Reflections on JAG’s “We’ve Got Rhythm” Program

This February, Jazz Arts Group completed the third year of the We’ve Got Rhythm program, through the Ohio Arts Council’s Creative Aging Initiative. This initiative has challenged us to create programming that encourages older adults to tap into their creative juices through music. We’ve Got Rhythm is a program that brings a teaching artist, a vocalist, and a pianist into an assisted living facility and spends one hour a week for four consecutive weeks engaging residents in jazz music. We have been fortunate to attend a total of six assisted living facilities over the past three years and reconnect the residents with the music of their youth. This season, we visited Willow Brook Christian Communities and Sunrise of Bexley.

Willow Brook was our Monday session and is located in Delaware, Ohio. This makes it a little bit of a hike for our Columbus jazz musicians, but the smiles of the residents’ faces made the trip beyond worth it. Willow Brook is a very large facility that hosts older adults of every care level. This gave us the opportunity to do two visits at one location, one in the memory care unit and one with the assisted living community. These two groups of people have very different needs, and it was wonderful to be able to better adapt to those needs in each session.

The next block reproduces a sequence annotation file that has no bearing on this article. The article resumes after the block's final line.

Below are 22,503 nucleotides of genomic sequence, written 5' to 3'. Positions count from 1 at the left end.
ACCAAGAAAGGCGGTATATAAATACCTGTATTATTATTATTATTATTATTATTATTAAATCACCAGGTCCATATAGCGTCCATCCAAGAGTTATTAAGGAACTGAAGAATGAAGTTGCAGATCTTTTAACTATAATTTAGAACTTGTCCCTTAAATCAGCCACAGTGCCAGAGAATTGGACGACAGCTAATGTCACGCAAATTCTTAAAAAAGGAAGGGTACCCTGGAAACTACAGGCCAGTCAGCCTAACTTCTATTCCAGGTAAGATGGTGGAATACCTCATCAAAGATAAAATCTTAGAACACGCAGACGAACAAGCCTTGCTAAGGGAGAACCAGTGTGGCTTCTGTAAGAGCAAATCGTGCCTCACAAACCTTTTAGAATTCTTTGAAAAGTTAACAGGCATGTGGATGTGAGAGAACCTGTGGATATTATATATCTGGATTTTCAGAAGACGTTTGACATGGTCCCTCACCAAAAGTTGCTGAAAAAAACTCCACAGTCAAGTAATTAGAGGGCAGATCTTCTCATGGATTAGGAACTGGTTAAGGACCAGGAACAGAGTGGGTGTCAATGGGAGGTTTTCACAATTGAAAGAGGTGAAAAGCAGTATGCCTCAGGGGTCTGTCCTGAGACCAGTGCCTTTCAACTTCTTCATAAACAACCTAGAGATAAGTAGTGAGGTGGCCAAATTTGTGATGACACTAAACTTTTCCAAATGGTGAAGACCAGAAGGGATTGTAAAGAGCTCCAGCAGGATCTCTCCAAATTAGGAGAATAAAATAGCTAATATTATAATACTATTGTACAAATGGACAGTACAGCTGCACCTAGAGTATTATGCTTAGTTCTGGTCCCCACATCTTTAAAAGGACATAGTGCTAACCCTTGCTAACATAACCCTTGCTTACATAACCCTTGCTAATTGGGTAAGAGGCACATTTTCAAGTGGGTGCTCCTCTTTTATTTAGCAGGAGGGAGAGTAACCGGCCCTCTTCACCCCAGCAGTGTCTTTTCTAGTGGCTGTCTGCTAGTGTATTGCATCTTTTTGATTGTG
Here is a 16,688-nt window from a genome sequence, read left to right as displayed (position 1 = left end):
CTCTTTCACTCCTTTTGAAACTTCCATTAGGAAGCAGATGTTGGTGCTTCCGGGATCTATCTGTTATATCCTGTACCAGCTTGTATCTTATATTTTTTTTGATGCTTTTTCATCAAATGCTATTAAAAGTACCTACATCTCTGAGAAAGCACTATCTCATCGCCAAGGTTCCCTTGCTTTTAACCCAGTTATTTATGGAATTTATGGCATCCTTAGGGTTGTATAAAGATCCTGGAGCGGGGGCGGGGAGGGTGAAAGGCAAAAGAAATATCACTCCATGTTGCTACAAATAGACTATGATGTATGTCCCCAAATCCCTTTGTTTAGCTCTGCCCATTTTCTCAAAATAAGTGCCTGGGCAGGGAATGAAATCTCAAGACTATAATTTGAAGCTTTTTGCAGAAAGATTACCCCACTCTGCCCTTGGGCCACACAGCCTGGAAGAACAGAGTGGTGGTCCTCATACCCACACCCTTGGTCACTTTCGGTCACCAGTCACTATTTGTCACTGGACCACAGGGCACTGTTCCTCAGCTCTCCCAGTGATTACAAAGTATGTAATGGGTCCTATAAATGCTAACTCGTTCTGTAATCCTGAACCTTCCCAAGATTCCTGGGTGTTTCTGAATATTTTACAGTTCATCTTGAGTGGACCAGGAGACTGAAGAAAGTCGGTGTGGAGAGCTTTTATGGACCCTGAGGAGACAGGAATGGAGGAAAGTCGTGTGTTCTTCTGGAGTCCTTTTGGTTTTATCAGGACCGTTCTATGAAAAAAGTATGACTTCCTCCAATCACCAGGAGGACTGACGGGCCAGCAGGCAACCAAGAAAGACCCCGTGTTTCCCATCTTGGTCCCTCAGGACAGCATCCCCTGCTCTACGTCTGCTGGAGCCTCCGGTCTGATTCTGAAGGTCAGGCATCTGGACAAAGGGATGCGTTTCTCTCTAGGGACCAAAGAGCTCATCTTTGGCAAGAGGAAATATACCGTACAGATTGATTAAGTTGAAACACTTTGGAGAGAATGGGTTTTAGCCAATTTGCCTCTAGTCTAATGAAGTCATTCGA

When we walk in for the first session in the memory care unit at Willow Brook, the nurses have already gathered everyone together and they are excited to see the performance. Little do they know, they will be performing as well. Dave DeWitt sits down at the piano and starts to play a solo, a few residents have begun to clap along or tap their feet. They may not all recognize the tune of Cantaloupe Island, but they recognize that Dave is very talented. The piano is located in the middle of a hallway, which is nice because it allows residents to join us as they hear the music. One man, a former coach, paced back and forth through the hallway with a scowl on his face. Each time he passed our teaching artist, Becky, she would try and get in his way